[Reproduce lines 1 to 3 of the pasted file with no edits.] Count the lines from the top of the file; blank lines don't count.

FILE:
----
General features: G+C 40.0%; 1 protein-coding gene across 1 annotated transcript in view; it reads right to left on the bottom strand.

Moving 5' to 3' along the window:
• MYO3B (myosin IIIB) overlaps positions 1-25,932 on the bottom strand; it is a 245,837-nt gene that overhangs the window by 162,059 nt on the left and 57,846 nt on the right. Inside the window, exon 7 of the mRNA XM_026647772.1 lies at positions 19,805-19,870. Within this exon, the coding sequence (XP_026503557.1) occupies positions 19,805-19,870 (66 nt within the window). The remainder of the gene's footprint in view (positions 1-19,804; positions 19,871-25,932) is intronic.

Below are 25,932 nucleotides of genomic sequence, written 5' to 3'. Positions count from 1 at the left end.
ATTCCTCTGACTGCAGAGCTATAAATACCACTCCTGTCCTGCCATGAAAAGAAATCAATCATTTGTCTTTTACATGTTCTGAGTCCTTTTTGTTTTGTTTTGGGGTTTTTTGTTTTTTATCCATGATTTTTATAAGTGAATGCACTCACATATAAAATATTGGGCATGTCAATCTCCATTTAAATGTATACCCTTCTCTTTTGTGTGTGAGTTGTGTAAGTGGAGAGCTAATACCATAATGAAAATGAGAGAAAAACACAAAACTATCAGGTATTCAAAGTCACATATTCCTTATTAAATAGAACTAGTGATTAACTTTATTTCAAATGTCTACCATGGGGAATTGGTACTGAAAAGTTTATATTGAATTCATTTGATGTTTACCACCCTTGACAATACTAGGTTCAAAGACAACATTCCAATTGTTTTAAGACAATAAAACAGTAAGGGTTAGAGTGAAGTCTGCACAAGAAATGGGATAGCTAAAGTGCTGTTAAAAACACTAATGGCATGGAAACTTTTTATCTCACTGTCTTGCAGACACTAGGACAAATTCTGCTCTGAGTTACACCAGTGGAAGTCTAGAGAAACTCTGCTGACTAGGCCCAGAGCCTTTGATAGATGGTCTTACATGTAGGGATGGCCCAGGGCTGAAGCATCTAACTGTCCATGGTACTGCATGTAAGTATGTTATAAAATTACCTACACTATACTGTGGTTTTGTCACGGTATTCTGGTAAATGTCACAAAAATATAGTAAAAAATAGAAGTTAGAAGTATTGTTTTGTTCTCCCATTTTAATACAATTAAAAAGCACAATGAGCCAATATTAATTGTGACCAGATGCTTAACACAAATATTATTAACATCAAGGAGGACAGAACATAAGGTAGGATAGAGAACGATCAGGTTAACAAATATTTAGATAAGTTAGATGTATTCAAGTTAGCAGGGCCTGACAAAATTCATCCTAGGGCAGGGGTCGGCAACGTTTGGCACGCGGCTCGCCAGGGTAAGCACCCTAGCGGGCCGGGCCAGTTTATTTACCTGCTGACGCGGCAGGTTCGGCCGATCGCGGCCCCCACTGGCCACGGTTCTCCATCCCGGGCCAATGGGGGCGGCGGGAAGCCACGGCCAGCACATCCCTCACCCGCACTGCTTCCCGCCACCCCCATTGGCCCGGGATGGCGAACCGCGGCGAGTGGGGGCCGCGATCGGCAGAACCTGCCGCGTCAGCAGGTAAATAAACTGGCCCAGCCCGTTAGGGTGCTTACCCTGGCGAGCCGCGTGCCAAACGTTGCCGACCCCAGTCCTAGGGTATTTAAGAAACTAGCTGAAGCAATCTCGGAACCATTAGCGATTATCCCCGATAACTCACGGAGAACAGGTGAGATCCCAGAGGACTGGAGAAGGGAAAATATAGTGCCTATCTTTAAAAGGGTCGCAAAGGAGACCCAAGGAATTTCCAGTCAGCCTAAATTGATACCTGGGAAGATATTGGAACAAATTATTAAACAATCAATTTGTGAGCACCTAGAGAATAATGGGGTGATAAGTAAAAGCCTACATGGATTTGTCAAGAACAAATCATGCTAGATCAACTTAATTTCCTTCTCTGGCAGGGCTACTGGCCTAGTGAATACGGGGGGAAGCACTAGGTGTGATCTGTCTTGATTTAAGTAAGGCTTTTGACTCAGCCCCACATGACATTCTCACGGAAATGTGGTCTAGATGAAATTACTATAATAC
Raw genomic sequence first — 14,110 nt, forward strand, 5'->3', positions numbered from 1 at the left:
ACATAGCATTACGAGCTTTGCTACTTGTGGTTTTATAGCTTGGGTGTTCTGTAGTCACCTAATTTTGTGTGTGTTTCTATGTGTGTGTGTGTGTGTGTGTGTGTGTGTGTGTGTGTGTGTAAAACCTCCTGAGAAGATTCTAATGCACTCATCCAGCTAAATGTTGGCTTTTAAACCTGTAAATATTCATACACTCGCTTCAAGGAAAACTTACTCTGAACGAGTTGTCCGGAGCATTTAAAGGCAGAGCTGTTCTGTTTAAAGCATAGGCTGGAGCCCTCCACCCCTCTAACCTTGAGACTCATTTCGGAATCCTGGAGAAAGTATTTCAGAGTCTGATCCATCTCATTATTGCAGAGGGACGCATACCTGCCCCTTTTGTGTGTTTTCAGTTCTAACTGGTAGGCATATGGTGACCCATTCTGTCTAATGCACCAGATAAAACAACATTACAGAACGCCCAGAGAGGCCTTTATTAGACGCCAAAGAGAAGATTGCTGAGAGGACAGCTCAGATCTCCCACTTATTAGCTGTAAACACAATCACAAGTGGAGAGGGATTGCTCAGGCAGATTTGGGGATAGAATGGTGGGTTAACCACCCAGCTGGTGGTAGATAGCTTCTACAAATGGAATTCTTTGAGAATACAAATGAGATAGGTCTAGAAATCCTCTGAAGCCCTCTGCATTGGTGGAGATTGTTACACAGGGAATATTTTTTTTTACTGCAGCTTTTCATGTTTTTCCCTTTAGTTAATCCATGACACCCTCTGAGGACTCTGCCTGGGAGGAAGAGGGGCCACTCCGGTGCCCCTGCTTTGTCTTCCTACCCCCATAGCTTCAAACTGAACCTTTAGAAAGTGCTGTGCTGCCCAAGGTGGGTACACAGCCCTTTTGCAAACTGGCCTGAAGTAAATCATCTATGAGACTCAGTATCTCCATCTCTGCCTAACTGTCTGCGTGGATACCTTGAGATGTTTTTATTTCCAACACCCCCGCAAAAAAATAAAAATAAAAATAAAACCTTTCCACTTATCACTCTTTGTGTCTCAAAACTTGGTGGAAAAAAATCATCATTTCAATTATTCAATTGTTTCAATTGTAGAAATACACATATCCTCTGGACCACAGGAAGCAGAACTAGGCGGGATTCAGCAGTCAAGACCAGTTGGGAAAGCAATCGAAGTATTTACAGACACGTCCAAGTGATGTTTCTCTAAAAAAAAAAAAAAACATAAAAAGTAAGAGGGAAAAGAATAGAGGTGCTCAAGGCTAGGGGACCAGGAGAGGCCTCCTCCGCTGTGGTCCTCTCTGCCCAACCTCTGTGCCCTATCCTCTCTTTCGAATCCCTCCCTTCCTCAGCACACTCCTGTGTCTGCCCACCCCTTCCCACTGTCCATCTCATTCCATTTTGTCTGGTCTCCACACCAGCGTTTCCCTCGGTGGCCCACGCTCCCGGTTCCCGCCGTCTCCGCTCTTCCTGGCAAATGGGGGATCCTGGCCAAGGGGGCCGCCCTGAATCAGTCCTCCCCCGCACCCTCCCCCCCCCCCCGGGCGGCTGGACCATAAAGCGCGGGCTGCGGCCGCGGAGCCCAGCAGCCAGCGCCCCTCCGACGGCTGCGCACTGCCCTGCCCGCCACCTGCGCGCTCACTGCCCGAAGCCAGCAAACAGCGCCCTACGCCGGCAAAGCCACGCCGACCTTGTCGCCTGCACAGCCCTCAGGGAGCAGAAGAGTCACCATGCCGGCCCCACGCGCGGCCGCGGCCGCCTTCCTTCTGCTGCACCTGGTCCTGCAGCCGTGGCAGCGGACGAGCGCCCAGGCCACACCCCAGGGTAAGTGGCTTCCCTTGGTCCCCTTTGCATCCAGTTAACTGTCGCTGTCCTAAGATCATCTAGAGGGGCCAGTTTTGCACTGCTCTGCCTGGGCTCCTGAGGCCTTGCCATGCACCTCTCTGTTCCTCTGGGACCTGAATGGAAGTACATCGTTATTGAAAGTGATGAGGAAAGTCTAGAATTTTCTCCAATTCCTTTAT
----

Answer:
General features: G+C 40.0%; 1 protein-coding gene across 1 annotated transcript in view; it reads right to left on the bottom strand.

Moving 5' to 3' along the window:
• MYO3B (myosin IIIB) overlaps positions 1-25,932 on the bottom strand; it is a 245,837-nt gene that overhangs the window by 162,059 nt on the left and 57,846 nt on the right. Inside the window, exon 7 of the mRNA XM_026647772.1 lies at positions 19,805-19,870. Within this exon, the coding sequence (XP_026503557.1) occupies positions 19,805-19,870 (66 nt within the window). The remainder of the gene's footprint in view (positions 1-19,804; positions 19,871-25,932) is intronic.